Man charged with killing gay rights activist Wanda Alston
March 18 2005 1:00 AM ET
Police have charged a 38-year-old neighbor of Washington, D.C., mayoral aide and longtime gay rights activist Wanda Alston with her murder. William Parrot Jr. is scheduled to be arraigned Friday on an armed murder charge in D.C. superior court. Parrot was arrested at about 3 p.m. Thursday a short distance from where Alston's missing car was located about three hours earlier, several blocks away from Alston's northeast Washington home, where she was found dead shortly before 6 p.m. Wednesday.
Police said Parrot lives two houses away from Alston. An anonymous tip led police to Alston's car, and a witness reported seeing Parrot driving the vehicle. In a news conference on Thursday, Capt. C.V. Morris of the District of Columbia police department said there is no indication that Alston's death was caused by a hate crime or was related to her work on lesbian and gay issues. When asked if the multiple stab wounds suggested anything about the motives for the killing, Morris said, "It could be a crime of passion, but it could be a stranger too." He said Alston was believed to be the type of individual who might fight back against an intruder. Police have not ruled out any motive, he added.
Alston, 45, was a high-ranking member of Washington, D.C., mayor Anthony A. Williams's cabinet. "I think we're all feeling a certain numbness from the shock of losing one of our friends and one of our colleagues," fellow cabinet member Ron Collins told WJLA-TV. Alston's partner, Stacey Long, found the body and then called police, said police chief Charles Ramsey. "We found a female lying facedown. Quite a bit of blood on the scene," Ramsey said. The chief added that there was no evidence of forced entry.
Alston was a well-known lesbian activist and was named in September to head the Office of Gay, Lesbian, Bisexual, and Transgender Affairs, after the mayor made the office a cabinet-level position. Before that, she served as the mayor's special assistant in that capacity. Alston served previously as director of operations for the office of the deputy mayor for public safety and justice. She joined the Williams administration in August 1999 as Williams's liaison to the U.S. Census Bureau.
Before joining the Williams administration, Alston worked for the gay rights group Human Rights Campaign as an events manager and later went on to establish a political consulting firm. In 1992, Alston served as the executive assistant to the president of the National Organization for Women, Patricia Ireland, and later as NOW's special projects director, helping to organize four national marches in Washington and one in San Francisco.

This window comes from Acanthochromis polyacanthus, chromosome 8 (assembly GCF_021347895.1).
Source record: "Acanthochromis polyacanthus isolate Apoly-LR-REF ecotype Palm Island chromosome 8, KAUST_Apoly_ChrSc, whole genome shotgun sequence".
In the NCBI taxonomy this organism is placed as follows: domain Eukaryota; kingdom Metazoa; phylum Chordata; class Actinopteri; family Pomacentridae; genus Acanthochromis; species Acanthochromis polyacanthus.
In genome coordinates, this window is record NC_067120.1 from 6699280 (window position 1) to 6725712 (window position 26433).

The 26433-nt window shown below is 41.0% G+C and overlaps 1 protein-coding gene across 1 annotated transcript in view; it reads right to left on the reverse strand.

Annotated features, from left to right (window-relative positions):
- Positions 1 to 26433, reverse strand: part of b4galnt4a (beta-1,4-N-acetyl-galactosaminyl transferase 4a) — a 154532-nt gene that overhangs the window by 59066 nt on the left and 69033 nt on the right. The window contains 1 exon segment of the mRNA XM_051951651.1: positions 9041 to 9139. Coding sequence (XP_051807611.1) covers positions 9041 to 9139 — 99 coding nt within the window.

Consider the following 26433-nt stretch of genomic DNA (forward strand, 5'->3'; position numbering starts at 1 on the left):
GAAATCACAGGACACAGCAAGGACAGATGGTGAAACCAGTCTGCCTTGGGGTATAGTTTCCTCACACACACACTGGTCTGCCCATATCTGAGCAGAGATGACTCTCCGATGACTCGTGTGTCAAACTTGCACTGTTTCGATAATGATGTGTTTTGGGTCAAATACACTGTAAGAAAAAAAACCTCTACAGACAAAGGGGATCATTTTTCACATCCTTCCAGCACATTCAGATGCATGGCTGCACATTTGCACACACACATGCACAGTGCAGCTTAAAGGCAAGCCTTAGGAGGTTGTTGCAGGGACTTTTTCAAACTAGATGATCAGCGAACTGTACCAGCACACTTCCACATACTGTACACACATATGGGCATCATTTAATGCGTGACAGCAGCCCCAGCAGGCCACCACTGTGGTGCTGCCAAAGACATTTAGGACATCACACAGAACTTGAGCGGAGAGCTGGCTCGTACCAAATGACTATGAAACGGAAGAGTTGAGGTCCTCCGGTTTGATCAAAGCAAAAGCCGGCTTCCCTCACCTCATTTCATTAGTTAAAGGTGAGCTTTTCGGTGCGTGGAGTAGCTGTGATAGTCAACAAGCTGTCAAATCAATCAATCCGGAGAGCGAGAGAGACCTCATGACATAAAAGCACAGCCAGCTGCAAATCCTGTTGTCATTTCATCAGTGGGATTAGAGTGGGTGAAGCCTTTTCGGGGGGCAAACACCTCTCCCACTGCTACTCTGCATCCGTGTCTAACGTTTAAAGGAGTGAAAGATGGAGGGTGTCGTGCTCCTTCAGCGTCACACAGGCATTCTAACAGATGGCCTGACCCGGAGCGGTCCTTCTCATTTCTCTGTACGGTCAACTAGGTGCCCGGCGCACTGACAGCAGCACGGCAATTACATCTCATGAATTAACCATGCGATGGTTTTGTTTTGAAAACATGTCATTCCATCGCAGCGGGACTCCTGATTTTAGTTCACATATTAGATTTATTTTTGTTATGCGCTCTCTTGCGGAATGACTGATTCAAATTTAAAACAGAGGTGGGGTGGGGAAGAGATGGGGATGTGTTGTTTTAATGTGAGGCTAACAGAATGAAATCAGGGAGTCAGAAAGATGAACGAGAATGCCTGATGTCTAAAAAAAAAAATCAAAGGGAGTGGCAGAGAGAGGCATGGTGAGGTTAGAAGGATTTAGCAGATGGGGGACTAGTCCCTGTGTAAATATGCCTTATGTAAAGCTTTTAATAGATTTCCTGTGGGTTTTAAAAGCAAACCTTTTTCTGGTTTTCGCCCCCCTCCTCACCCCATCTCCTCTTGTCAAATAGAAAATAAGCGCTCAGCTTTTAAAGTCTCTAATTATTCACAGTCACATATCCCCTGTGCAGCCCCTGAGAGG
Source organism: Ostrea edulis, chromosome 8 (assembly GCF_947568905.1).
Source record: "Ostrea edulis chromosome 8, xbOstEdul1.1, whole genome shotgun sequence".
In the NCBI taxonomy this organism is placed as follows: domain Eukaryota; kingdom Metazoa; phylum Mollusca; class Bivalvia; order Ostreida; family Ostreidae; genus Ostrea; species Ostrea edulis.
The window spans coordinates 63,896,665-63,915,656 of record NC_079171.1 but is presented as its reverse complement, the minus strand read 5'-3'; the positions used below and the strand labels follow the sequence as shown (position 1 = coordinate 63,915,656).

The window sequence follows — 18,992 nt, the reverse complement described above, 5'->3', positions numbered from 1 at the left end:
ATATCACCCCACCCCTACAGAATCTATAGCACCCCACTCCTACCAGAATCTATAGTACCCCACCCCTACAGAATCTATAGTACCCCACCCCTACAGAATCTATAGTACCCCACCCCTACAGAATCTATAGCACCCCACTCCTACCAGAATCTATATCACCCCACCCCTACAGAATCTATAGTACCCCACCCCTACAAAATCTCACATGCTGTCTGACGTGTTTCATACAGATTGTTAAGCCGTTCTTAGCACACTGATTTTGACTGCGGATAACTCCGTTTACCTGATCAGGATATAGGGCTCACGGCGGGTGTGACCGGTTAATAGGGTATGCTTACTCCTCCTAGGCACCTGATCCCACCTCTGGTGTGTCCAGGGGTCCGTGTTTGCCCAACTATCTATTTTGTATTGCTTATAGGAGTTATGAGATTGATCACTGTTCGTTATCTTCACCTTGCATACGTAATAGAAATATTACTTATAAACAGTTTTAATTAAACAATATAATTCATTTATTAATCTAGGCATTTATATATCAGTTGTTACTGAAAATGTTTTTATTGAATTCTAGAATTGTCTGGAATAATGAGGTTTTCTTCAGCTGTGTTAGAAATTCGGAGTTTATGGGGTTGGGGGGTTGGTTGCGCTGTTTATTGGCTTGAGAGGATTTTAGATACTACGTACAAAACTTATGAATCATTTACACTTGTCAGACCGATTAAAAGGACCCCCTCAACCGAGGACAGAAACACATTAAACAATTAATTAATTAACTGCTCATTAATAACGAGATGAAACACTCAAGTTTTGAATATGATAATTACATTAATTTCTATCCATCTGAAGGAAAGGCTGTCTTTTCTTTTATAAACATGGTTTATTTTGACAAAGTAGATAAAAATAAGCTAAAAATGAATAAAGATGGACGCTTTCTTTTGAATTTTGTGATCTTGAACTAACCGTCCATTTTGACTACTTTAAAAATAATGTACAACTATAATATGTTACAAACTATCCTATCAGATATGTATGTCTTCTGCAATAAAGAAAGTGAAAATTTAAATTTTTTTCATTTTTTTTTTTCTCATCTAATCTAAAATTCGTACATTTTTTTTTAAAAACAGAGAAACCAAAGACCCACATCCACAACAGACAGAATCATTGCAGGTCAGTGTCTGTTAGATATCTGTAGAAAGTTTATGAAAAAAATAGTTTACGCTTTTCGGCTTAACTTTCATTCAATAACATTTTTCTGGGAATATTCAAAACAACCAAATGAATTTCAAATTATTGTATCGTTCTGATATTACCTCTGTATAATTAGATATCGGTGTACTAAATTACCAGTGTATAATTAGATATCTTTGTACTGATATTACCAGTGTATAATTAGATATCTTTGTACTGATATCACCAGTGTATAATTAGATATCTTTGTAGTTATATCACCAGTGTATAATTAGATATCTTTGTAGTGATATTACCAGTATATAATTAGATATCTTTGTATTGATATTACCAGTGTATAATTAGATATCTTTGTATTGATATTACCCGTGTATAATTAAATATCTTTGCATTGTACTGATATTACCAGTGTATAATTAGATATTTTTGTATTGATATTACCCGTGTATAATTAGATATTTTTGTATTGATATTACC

Alston later helped to found the National Stonewall Democrats and was still active in the organization's D.C. chapter. "Stonewall is saddened by the loss of our friend and one of our community's finest leaders," said Eric Stern, executive director of Stonewall. "Wanda Alston helped foster the creation of our national organization in 1998 and continued to increase the visibility of LGBT Americans, especially LGBT Americans of color, among the residents of the District of Columbia and among Democrats throughout the country." Last year Alston was elected by the District of Columbia Democratic State Committee to serve as a delegate to the 2004 Democratic National Convention. There, Alston lobbied other delegates on issues important to residents of the District of Columbia and gay and lesbian Democrats.
Keith Boykin, president of the gay rights group National Black Justice Coalition, described Alston as an activist, a fighter, a strong black woman, and a vocal lesbian. "And yet she was still Wanda, my friend," Boykin said in a tribute to Wanda's life posted on his Web site. "Wanda was one of the toughest, most determined people I have ever met in my life."
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